In music, a scale is a set of notes in order of their pitch (that is, their frequency). If the scale starts with the note which has the lowest pitch and goes up to the note with the highest pitch, the scale is called ascending. If the scale starts with the note which has the highest pitch and goes down to the note with the lowest pitch, the scale is called descending. Scales are often the same both ascending and descending, but this is not always true. Very often, a scale is defined over an interval (such as an octave). The most common scales use intervals of five, six or seven different notes.
Major and minor scalesEdit
On a piano, there are white keys and black keys. If we start on the note C and play each white key going up until we come to the next C, we have played the C Major scale. It has eight notes because there are eight notes from each C to the next one: C, D, E, F, G, A, B, C.
The note played by each black key has two names: it can be named by the note after it, or the note before it. For example, the black key after C can be called C♯ (C-sharp). Sharp means higher in pitch. That same note can also be called D♭ (D-flat) because it is the note before D. Flat means lower in pitch.
There are half steps (or semitones) between two keys next to each other on the piano. The key to the right plays a note half a step higher (sharp) and the key to the left plays a note half a step lower (flat). So between the third and the fourth note, and between the seventh and eighth note, there is only half a step. Starting the scale at the next white key (D), two black keys[permanent dead link] will need to be touched to get the same scale, the first one for the third note, the second for the seventh note: D, E, F♯, G, A, B, C♯, D. The pattern for an ascending major scale is up a whole step, up another whole step and then a half step, then a whole step, a whole step and another whole step, then half a step to complete the octave. This is often shown as: WWHWWWH or TTSTTTS (where T stands for tone and S stands for semitone).
Scales use either just sharps or just flats when choosing between the two names for the same note, when this is possible. In a scale of seven different notes, each letter is used only once. This means that some scales have one or two notes named with a sharp or a flat even though they are played by white keys. In the C♯ Major scale, for example, all the notes have names with a sharp: C♯, D♯, E♯, F♯, G♯, A♯, B♯, C♯. In this scale, E♯ is the name for the note played by the key that plays F and the B♯ is the name for the note played by the key that plays C. The same notes are used in the D♭ Major scale, but they all have different names: D♭, E♭, F, G♭, A♭, B♭, C, D♭.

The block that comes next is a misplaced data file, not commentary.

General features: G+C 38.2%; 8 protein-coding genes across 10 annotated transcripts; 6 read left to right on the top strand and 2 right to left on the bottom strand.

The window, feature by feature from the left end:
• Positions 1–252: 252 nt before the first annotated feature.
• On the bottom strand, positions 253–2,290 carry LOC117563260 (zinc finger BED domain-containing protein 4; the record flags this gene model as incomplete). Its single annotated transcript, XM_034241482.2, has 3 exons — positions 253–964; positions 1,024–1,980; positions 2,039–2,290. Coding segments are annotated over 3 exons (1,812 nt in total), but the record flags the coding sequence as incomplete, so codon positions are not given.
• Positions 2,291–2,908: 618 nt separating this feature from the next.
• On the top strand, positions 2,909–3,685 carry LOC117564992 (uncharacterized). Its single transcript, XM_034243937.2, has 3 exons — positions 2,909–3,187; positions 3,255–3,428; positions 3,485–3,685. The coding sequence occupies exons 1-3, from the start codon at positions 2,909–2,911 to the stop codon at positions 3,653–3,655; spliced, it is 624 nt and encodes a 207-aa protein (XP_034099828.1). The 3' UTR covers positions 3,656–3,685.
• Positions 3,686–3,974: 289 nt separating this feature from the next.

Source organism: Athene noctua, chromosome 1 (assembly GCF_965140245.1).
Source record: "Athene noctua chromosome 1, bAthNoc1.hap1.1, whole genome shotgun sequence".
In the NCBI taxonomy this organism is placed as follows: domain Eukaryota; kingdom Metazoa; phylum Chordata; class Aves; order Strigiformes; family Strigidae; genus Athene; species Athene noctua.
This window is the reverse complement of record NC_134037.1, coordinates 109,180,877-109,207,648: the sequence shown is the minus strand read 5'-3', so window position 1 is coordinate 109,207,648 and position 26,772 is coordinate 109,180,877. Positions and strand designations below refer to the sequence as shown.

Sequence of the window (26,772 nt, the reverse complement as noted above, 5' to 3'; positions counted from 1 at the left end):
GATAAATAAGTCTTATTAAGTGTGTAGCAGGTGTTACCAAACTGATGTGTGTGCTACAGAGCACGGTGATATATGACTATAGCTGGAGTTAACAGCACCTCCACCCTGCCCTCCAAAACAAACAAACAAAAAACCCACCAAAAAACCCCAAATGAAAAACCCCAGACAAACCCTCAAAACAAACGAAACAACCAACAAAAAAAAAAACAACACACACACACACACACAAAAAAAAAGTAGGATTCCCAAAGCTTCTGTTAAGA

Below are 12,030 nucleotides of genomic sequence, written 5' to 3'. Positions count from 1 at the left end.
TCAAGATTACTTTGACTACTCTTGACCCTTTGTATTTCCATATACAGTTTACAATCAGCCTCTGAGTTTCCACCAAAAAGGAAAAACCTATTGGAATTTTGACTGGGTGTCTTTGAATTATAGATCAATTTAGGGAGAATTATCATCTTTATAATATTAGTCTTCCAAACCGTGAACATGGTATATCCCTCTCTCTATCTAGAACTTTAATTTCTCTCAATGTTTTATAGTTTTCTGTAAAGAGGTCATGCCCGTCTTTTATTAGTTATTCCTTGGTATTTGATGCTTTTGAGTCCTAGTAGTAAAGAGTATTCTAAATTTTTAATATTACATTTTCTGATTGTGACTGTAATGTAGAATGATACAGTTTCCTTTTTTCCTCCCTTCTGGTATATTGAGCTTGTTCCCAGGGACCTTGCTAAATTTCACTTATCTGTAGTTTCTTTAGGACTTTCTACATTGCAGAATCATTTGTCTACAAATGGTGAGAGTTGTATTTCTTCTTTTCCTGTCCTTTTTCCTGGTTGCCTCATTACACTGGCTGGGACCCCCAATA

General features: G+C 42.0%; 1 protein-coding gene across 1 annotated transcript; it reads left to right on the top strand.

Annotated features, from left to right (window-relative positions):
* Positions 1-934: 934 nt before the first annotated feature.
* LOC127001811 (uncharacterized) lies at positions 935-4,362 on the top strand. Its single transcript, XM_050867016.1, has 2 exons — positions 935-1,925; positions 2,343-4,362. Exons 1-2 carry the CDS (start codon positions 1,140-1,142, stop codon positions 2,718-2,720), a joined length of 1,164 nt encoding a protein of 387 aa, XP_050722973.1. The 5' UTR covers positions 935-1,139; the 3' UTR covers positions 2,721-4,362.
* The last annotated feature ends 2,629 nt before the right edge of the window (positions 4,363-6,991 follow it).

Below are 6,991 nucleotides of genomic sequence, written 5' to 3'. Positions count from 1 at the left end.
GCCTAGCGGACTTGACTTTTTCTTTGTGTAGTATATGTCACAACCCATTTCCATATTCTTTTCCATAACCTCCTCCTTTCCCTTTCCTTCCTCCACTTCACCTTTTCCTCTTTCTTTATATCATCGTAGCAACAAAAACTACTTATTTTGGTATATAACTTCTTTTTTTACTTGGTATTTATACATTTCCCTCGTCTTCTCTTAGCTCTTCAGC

Sometimes the major scale is sung to the words "do, re, mi, fa, so, la, ti, do" (solfège). In the musical The Sound of Music, Maria teaches the children to sing by teaching them a song called "Doe, a deer, a female deer". Each line starts on the next note of the scale and uses a different English word for each note ("doe", "ray", "me", "far", "sew", "la" and "tea").
There are also minor scales. These work the same way as major scales, but use different patterns of intervals:
- natural minor uses half a step between the second and the third note, and between the fifth and the sixth note. Starting at A, and using only white keys gives A minor (natural minor): A, B, C, D, E, F, G, A.
- harmonic minor is the same as natural minor, except that there is only half a step between the seventh and eighth note. Taking the example from before, but using the black key between G and A instead of the G (raising it by half a step) gives A, B, C, D, E, F, G♯, A.
- melodic minor: The step from F to G♯ is three half steps and difficult to sing. For this reason, F♯ is used instead of F, but only going up the scale. Except for some forms of Jazz music, the natural minor is used going down the scale: A, B, C, D, E, F♯, G♯, A, G, F, E, D, C, B, A.
Different periods use different scalesEdit
Traditional western music generally uses seven notes, and repeats the first note (an octave higher or lower) to complete the octave. During the Middle Ages, and the Renaisssance, the diatonic scale (the white keys of the piano) was used most often. Black keys (called accidentals) were less common. The classical period (1600 to 1900) generally used major and minor scales, as outlined above. Natural minor was used less. From about 1900, there are other scales, for example the chromatic scale (12 half tones).
- ↑ "scale - GNU Collaborative International Dictionary of English". gcide.gnu.org.ua. Retrieved 2019-05-26.
- ↑ "Ascending scale definition and meaning | Collins English Dictionary". www.collinsdictionary.com. Retrieved 2019-05-26.
- ↑ "Descending definition and meaning | Collins English Dictionary". www.collinsdictionary.com. Retrieved 2019-05-26.
- ↑ "Sharps and Flats: Reading and Identifying Sharp and Flat Notes in Music - Video & Lesson Transcript". Study.com. Retrieved 2019-05-26.
- ↑ "What's the difference between sharp and flat?". Retrieved 2019-05-26.